DLP projector

24 Dec 2003

Product: HP VP 6100 projector
Price: €1,856

How about a projector for Christmas? Not so long ago video projectors were big ugly brutes that demanded the strength of a weightlifter to carry and the patience of a saint to set up. Not only have these problems been tackled full on by manufacturers like Hewlett-Packard, it just so happens that they have been cracked around the same time as emergence of a burgeoning home cinema market.

These big beasts are no longer the sole preserve of PowerPoint presentations and make a thrilling companion piece to DVD players in the home. Hook them up to a player, or a TV for that matter, and suddenly you discover that size does matter. A 100in. diameter screen becomes viable in even a modest living room — albeit with a bit of re-jigging of the furniture. It becomes very hard to switch back to a conventional TV screen.

Make no mistake, projectors are staking a claim as crucial component in the home cinema set up. Naturally, as in all things electronic, there are different types of projector technology that make the buying decision a little more complicated.

The Hewlett-Packard VP 6100, for example, is a DLP (digital light processing) model as opposed to an LCD or three tube projector. This means the picture will be delivered with a better contrast range and less obvious pixellation, but the downside is a weird visual side effect, a kind of ‘rainbow flash’ that will bother some viewers more than others. It’s an inherent flaw in DLP technology but is less visible on the VP 6100 than on other models we’ve tested.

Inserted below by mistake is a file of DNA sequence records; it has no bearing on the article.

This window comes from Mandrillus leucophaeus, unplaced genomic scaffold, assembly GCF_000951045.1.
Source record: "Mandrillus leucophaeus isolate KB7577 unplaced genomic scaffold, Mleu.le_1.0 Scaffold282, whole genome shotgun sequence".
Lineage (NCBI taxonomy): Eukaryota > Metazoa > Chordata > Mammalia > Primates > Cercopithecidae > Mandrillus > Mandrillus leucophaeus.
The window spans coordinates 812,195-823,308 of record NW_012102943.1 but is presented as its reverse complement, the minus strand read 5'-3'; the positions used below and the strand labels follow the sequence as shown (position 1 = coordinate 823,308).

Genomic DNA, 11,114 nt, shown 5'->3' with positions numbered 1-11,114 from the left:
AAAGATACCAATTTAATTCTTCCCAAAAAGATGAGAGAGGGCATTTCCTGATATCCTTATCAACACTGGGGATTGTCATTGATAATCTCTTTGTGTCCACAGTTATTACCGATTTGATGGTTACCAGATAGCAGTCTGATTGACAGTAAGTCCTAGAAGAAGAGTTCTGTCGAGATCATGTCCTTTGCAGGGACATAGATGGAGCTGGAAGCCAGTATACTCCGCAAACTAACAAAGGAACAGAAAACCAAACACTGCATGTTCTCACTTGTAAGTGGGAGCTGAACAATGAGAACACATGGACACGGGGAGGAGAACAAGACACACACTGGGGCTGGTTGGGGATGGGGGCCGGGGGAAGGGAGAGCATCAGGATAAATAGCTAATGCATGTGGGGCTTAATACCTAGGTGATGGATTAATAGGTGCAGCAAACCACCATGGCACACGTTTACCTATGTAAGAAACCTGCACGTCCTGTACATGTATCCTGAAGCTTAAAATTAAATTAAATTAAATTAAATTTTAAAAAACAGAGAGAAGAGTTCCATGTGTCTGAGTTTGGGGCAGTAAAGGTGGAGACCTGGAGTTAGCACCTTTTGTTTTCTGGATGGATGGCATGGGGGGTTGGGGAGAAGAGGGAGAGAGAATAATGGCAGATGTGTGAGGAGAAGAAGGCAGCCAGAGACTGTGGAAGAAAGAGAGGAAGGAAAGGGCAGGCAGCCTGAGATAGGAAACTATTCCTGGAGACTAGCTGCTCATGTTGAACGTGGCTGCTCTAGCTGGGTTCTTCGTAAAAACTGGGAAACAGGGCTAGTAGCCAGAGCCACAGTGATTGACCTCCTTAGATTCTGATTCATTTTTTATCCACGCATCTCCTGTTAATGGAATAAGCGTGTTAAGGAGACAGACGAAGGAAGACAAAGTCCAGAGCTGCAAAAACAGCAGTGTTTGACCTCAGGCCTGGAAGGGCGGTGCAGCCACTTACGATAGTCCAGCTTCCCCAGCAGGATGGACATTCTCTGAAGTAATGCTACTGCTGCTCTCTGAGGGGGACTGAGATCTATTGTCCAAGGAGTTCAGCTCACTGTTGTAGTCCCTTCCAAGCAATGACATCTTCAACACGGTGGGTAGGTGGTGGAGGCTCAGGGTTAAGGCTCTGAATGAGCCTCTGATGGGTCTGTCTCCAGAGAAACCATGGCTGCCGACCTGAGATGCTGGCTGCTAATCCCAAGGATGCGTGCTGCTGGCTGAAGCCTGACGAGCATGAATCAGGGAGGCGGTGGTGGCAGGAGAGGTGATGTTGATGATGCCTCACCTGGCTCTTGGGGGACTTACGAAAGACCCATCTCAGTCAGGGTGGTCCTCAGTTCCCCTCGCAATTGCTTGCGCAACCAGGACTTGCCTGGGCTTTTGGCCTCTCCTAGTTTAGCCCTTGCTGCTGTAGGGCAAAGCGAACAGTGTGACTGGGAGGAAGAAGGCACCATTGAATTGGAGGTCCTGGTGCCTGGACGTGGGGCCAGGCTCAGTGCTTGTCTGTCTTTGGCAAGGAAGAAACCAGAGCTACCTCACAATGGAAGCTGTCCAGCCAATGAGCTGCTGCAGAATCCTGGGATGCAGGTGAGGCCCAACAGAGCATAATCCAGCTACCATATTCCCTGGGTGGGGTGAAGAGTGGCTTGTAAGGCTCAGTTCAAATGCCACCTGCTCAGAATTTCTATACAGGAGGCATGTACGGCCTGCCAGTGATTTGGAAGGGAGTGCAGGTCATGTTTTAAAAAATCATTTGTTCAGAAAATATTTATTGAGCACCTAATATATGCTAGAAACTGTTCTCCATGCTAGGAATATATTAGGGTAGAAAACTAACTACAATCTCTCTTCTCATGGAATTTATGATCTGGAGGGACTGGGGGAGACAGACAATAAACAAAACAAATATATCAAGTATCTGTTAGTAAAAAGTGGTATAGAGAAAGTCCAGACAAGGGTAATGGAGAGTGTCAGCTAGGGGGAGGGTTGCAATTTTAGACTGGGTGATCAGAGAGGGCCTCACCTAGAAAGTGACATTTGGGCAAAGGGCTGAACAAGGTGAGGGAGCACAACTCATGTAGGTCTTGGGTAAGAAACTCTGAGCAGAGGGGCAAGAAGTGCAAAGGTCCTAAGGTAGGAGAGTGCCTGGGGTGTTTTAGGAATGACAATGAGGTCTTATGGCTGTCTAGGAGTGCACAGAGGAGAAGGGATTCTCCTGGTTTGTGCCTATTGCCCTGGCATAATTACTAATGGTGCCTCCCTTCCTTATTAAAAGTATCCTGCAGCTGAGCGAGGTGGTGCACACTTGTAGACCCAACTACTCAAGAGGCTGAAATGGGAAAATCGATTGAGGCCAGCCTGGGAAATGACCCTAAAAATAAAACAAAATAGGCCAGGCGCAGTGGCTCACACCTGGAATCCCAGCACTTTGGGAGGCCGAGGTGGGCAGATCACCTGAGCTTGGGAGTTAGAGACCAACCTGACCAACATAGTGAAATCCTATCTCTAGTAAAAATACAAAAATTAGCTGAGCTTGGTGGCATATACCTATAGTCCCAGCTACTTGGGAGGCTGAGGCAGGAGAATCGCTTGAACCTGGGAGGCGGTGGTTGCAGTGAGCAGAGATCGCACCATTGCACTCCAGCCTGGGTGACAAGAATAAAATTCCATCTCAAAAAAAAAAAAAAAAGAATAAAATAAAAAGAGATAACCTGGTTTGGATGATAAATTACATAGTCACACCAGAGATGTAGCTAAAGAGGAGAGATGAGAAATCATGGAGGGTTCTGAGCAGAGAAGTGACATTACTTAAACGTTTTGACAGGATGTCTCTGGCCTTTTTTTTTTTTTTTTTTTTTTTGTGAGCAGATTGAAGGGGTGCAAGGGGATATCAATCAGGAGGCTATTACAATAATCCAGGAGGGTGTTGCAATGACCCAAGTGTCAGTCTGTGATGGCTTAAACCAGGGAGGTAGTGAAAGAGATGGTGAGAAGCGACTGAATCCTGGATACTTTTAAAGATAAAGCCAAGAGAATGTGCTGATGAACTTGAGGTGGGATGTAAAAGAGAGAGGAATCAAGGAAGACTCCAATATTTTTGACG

At €1,534 (excl Vat), the VP 6100 is almost an entry-level machine, but don’t let that put you off. It packs a lot for the price, though you wouldn’t think so to look at it. The most striking thing about its livery is its minimalism – this is projection without the hassle. You have the uneasy feeling you must be missing something until you start to play with it and discover just how intuitive it is to use.

Standard socketry offers the full range of connectivity options including a computer port for laptop presentations. But that’s not what we’re interested in here. For home cinema, there are composite video plugs as well as an S-video socket for souped-up picture quality. There’s also a built-in 3-watt speaker but you’d be barmy to have anything to do with it. The thing to do is route the audio through your sound system and leave the onboard speaker disconnected.

Having plugged it in and made the connection, automatic source detection make easy work of finding your picture. Step through the on screen display, from either the superslim infrared remote or via the small cluster of buttons on top of the machine, and you’ll be able to make your tweaks. These include selecting the aspect ratio (for widescreen or conventional 4:3) but it’s the keystone controls that are a real selling point. Projecting the right alignment used to be a real headache and eat up time. Now it’s a relatively painless process.

The VP 6100 produces a brightness of 1500 to 2000 lumens (a unit of measurement of light) and there’s a richness to the image that gives a real sense of cinema. Weighing in at only 3kg the projector can be ceiling mounted as a permanent fixture or taken out and only used for special occasions. That said, it’s hard to imagine that you’ll ever want to watch movies on a traditional TV screen if you have this little box of tricks in your house.

A word of warning. Once the kids have hooked up their games console to the projector you’ll be in for a never-ending battle to prevent games characters taking up permanent residence on the wall of your living room. Top tip: tell them it doesn’t work with games.

All up, the VP 6100 delivers the goods though the caveat of DLP technology – that nagging rainbow effect – may irritate you enough to persuade you that an LCD projector is the best way forward.

By Ian Campbell